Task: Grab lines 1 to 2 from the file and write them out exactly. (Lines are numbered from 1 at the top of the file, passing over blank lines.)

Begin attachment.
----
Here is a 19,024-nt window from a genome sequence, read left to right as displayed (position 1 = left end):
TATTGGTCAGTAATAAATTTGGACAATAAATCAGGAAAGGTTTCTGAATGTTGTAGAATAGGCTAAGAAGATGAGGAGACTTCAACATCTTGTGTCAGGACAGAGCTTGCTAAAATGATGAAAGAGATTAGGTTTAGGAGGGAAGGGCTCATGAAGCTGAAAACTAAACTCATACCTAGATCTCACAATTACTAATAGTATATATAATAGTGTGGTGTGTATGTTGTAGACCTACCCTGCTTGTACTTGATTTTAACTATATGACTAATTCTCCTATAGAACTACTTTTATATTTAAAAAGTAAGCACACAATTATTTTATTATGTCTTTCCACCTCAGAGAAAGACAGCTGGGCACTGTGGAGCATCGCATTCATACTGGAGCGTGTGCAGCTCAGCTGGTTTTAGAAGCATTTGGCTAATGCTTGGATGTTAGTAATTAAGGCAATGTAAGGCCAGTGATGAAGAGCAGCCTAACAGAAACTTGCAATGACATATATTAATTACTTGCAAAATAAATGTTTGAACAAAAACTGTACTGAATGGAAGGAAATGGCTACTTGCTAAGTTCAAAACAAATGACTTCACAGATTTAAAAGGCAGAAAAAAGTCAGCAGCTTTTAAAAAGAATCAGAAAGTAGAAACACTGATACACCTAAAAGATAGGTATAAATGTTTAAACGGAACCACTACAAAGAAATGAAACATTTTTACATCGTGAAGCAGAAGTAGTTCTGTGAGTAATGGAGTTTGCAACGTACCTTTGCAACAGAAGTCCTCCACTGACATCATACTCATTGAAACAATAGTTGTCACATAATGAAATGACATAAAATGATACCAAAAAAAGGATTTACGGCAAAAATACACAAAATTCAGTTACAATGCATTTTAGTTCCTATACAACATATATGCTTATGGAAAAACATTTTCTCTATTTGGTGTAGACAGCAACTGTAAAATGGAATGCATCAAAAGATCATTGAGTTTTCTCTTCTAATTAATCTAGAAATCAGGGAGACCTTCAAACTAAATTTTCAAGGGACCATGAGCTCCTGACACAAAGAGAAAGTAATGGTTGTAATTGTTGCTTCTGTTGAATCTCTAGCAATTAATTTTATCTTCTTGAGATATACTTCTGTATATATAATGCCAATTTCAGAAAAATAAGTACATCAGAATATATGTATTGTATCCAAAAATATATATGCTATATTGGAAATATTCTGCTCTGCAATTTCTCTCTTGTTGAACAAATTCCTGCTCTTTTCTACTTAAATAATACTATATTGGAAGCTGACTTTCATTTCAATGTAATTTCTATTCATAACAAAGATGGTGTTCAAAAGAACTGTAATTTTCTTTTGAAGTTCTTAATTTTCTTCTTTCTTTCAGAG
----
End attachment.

Here is a 19,024-nt window from a genome sequence, read left to right as displayed (position 1 = left end):
TATTGGTCAGTAATAAATTTGGACAATAAATCAGGAAAGGTTTCTGAATGTTGTAGAATAGGCTAAGAAGATGAGGAGACTTCAACATCTTGTGTCAGGACAGAGCTTGCTAAAATGATGAAAGAGATTAGGTTTAGGAGGGAAGGGCTCATGAAGCTGAAAACTAAACTCATACCTAGATCTCACAATTACTAATAGTATATATAATAGTGTGGTGTGTATGTTGTAGACCTACCCTGCTTGTACTTGATTTTAACTATATGACTAATTCTCCTATAGAACTACTTTTATATTTAAAAAGTAAGCACACAATTATTTTATTATGTCTTTCCACCTCAGAGAAAGACAGCTGGGCACTGTGGAGCATCGCATTCATACTGGAGCGTGTGCAGCTCAGCTGGTTTTAGAAGCATTTGGCTAATGCTTGGATGTTAGTAATTAAGGCAATGTAAGGCCAGTGATGAAGAGCAGCCTAACAGAAACTTGCAATGACATATATTAATTACTTGCAAAATAAATGTTTGAACAAAAACTGTACTGAATGGAAGGAAATGGCTACTTGCTAAGTTCAAAACAAATGACTTCACAGATTTAAAAGGCAGAAAAAAGTCAGCAGCTTTTAAAAAGAATCAGAAAGTAGAAACACTGATACACCTAAAAGATAGGTATAAATGTTTAAACGGAACCACTACAAAGAAATGAAACATTTTTACATCGTGAAGCAGAAGTAGTTCTGTGAGTAATGGAGTTTGCAACGTACCTTTGCAACAGAAGTCCTCCACTGACATCATACTCATTGAAACAATAGTTGTCACATAATGAAATGACATAAAATGATACCAAAAAAAGGATTTACGGCAAAAATACACAAAATTCAGTTACAATGCATTTTAGTTCCTATACAACATATATGCTTATGGAAAAACATTTTCTCTATTTGGTGTAGACAGCAACTGTAAAATGGAATGCATCAAAAGATCATTGAGTTTTCTCTTCTAATTAATCTAGAAATCAGGGAGACCTTCAAACTAAATTTTCAAGGGACCATGAGCTCCTGACACAAAGAGAAAGTAATGGTTGTAATTGTTGCTTCTGTTGAATCTCTAGCAATTAATTTTATCTTCTTGAGATATACTTCTGTATATATAATGCCAATTTCAGAAAAATAAGTACATCAGAATATATGTATTGTATCCAAAAATATATATGCTATATTGGAAATATTCTGCTCTGCAATTTCTCTCTTGTTGAACAAATTCCTGCTCTTTTCTACTTAAATAATACTATATTGGAAGCTGACTTTCATTTCAATGTAATTTCTATTCATAACAAAGATGGTGTTCAAAAGAACTGTAATTTTCTTTTGAAGTTCTTAATTTTCTTCTTTCTTTCAGAG